Welcoming the Stranger, available at: ForYourMarriage.org


Happily Even After

Welcoming the Stranger


April 29, 2016

We have a houseguest.

Ken is an old friend from our days in Portland. He moved here in March to begin a new job in town. His lovely wife is still in Portland finishing up her job, doing the hard work of packing up their house, and saying good-bye to the community they have there. She will follow with their dog mid-May.

Now, it was a no-brainer to offer Ken a “place to land” when we heard he was moving out our way. It can be really hard to try to find a place to rent from a distance and for a short period of time, especially when you do not know the town at all. Additionally, we have ample room in our house and are eager to share our space or offer some form of hospitality. So we told him to plan on staying with us when he arrived.

Before he moved, in Joshua and I decided to regard him as a “new community member” rather than a “guest,” the idea being to acknowledge that we now have a shared living space, rather than thinking of all the space as ours and he is taking up some of it. It was kind of like “clicking back” into a mindset we had cultivated in our year of community as Jesuit Volunteers, one that has been enormously helpful.

We prepped the children for his arrival by explaining that we had a chance to help a friend by offering him a place to live. As we talked, we realized that it was a bit like sheltering the homeless or welcoming the stranger. Ken, of course, is neither actually homeless nor truly a stranger. But he was without shelter here, and he was a stranger to this town. So, in a sense we are getting a great opportunity to immerse ourselves in one of the works of mercy. And as a whole family!

We decided he would stay in Oscar’s room because it is the most spacious and opens directly into the bathroom. This meant that 15-year-old Oscar got to move back to sharing a room with 10-year-old Simon. Simon was thrilled. To his credit, Oscar knew he would feel the pinch in privacy and just overall space, but he was a great sport and did not really mind that much. Lucy for her part wanted a roommate too and lobbied hard to get Oscar in her room, or to give Oscar her room so she could move in with Simon. Sorry, sweetie.

These last several weeks with Ken have been a great experience, far better than I think we even anticipated. Like I said, we were mentally preparing for having another adult in the house full time, recognizing that there could be challenges to sharing space. But in actuality, sharing space is the greatest gift.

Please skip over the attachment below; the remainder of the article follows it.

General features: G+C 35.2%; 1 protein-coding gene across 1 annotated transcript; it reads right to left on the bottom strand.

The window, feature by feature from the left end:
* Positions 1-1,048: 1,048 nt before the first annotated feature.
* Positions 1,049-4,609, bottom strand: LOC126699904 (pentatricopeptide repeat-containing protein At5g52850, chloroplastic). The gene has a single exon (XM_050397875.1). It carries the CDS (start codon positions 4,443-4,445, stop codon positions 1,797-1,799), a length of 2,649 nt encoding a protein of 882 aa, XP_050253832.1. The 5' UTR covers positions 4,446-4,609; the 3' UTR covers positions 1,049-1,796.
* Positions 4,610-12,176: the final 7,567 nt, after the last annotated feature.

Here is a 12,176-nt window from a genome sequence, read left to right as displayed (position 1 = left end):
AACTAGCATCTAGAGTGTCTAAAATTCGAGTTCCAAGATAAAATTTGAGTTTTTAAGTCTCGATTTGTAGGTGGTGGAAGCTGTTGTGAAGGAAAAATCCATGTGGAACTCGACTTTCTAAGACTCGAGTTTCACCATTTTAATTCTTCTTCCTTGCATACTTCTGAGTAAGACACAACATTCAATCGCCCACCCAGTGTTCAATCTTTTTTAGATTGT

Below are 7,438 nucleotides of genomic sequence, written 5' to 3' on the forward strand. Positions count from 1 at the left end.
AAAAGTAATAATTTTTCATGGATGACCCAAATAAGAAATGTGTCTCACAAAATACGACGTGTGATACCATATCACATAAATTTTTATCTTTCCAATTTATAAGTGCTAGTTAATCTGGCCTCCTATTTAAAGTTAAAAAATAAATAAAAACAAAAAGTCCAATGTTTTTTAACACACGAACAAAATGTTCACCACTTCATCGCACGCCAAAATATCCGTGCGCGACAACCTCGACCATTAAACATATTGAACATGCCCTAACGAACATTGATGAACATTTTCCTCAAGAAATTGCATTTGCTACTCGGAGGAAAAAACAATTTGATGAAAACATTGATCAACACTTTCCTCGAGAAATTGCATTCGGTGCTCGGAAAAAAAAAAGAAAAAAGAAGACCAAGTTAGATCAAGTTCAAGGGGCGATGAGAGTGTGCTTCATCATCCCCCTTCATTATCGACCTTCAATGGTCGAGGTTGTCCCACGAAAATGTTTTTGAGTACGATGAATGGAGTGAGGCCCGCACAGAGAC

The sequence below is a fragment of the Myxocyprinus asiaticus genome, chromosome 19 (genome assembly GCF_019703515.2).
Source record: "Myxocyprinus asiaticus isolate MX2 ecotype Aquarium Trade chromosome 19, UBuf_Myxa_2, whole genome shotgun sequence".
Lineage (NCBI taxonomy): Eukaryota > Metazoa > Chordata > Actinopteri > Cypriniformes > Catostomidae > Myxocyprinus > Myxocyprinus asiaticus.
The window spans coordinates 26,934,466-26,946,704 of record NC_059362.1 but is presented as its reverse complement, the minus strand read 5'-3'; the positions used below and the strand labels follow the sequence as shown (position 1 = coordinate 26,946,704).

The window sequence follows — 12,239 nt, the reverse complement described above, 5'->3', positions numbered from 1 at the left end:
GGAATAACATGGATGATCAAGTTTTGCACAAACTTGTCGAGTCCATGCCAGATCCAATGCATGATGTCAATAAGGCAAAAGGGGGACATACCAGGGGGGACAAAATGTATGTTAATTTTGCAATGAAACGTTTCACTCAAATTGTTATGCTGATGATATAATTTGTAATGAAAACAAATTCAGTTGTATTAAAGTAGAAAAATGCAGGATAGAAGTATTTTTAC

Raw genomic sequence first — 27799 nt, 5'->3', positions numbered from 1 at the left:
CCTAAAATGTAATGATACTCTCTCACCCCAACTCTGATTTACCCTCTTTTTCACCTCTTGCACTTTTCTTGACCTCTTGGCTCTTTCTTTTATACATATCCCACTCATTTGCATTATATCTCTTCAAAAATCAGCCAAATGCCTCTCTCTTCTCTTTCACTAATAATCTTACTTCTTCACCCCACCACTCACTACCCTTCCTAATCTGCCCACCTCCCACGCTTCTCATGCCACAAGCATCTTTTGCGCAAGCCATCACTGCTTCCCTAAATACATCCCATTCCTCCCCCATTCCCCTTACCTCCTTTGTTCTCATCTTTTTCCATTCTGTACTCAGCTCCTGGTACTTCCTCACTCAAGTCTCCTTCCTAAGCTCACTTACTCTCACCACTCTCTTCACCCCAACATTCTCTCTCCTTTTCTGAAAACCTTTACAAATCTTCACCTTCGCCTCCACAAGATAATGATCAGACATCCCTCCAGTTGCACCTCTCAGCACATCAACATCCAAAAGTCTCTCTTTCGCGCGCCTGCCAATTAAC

For example, we are pretty intentional about sitting down to dinner together as a family each night. Our meals as a family are good, if a bit brief. We talk about our days and even name what we are grateful for by way of conversation. But with Josh being a high introvert and me needing to recharge from work that is consistently emotionally taxing, topics of discussion wane fairly quickly and once we finish our food we are on our way to cleaning up.

By contrast, when Ken is home to join us for dinner now, there seem to be boundless topics that he may bring up or that he stimulates in us or in the children. Many evenings we have found ourselves, including all three children, sitting at the table well after we are all done eating, still chatting away and enjoying one another.

It makes me think that engaging works of mercy is like engaging the Paschal Mystery. That is to say, the fruit of acting mercifully is the same as that of Jesus’s suffering, death and resurrection. When we give ourselves in a self-sacrificial way, we are met with new and abundant life: not the same life we had previously, but a new life.

That is definitely what we have experienced by sharing life with Ken. Each of us may have little sacrifices. Oscar and Ken have pretty big sacrifices. But living with Ken is full of life, and for all of us it is new — totally different than before — and abundant.

A further thought I had was about the Scriptural exhortation to care for “widows and orphans.” In ancient times, widows and orphans were highly vulnerable because they had no connections, no personal local support systems. In our highly mobile society today, when people move far from family and hometowns for good jobs, folks who are new to town are subject to the same vulnerability. They do not have local connections nor personal support systems near at hand.

With summer fast approaching, it is the prime time for families to make a move. It offers a particular opportunity for those of us settled in a local community to “welcome the stranger.” While this may not include housing them, it could certainly involve extending any number of invitations to Mass, social gatherings, or just supper. It could mean stopping by and pointing out where the nearest post office, library, and grocery stores are. It could simply mean offering them your cell number and email address. Can we make the little sacrifices of stepping out of ourselves to welcome others into our communities? Assuredly those efforts will be met with new and abundant life.

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Happily Even After

Happily Even After

Josh and Stacey have been married for almost 20 years. They have three children in middle school and high school. The Noems live in Indiana, where Stacey teaches in the Master of Divinity program at Notre Dame and Josh is a freelance writer.


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Welcoming the Stranger, available at: ForYourMarriage.org
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